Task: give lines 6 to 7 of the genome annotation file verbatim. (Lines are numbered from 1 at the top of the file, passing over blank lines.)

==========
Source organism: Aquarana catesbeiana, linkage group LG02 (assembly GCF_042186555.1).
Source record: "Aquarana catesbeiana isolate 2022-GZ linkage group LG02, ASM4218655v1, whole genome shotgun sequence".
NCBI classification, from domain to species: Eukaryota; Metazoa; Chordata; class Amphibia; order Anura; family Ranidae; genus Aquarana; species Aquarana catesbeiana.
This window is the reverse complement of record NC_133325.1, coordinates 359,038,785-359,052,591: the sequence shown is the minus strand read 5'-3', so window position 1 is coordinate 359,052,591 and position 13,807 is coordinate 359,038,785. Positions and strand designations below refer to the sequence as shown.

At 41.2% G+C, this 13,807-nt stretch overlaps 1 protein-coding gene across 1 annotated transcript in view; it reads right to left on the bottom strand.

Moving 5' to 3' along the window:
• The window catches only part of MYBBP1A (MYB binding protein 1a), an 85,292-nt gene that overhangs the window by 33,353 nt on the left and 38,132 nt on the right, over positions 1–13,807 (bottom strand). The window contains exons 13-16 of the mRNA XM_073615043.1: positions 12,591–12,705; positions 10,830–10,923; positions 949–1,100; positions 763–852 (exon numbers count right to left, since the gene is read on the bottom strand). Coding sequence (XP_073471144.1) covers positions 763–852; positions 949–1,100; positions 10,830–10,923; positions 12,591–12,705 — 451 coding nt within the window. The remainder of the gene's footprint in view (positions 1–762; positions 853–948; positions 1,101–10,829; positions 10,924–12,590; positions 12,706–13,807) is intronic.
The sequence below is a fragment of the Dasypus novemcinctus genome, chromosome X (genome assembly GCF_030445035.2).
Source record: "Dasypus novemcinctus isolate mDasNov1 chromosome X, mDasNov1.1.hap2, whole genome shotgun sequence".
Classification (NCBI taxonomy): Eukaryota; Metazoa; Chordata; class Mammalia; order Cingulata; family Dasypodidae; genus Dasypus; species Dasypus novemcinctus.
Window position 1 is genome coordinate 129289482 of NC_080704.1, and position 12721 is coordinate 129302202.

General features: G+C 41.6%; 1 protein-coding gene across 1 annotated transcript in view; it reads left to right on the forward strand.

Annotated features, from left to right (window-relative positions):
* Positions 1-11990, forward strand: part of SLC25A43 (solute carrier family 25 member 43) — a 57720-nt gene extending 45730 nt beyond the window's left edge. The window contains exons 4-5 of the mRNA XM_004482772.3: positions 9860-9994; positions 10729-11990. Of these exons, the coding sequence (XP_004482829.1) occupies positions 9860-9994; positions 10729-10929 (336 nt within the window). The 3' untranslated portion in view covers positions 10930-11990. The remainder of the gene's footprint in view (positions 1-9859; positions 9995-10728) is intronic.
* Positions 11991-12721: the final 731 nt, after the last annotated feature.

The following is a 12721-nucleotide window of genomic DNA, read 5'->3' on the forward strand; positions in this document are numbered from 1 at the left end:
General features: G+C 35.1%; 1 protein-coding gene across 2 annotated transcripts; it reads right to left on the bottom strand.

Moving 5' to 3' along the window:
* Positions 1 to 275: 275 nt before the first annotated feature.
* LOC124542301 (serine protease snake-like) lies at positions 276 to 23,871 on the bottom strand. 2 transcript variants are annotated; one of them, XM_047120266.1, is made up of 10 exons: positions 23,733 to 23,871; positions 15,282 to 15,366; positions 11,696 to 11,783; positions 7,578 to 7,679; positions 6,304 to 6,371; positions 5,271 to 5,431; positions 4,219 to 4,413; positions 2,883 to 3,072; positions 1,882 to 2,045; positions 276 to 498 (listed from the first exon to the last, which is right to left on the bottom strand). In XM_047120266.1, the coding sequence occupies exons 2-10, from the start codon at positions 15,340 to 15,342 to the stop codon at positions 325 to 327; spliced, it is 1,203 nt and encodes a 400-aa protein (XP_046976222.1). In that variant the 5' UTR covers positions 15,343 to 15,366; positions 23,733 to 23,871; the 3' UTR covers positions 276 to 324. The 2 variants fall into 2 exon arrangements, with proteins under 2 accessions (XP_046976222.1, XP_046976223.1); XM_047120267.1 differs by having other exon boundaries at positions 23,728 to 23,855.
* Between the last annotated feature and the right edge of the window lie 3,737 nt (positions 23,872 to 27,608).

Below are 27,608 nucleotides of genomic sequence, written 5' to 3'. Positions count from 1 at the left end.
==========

Moving 5' to 3' along the window:
• The window catches only part of MYBBP1A (MYB binding protein 1a), an 85,292-nt gene that overhangs the window by 33,353 nt on the left and 38,132 nt on the right, over positions 1–13,807 (bottom strand). The window contains exons 13-16 of the mRNA XM_073615043.1: positions 12,591–12,705; positions 10,830–10,923; positions 949–1,100; positions 763–852 (exon numbers count right to left, since the gene is read on the bottom strand). Coding sequence (XP_073471144.1) covers positions 763–852; positions 949–1,100; positions 10,830–10,923; positions 12,591–12,705 — 451 coding nt within the window. The remainder of the gene's footprint in view (positions 1–762; positions 853–948; positions 1,101–10,829; positions 10,924–12,590; positions 12,706–13,807) is intronic.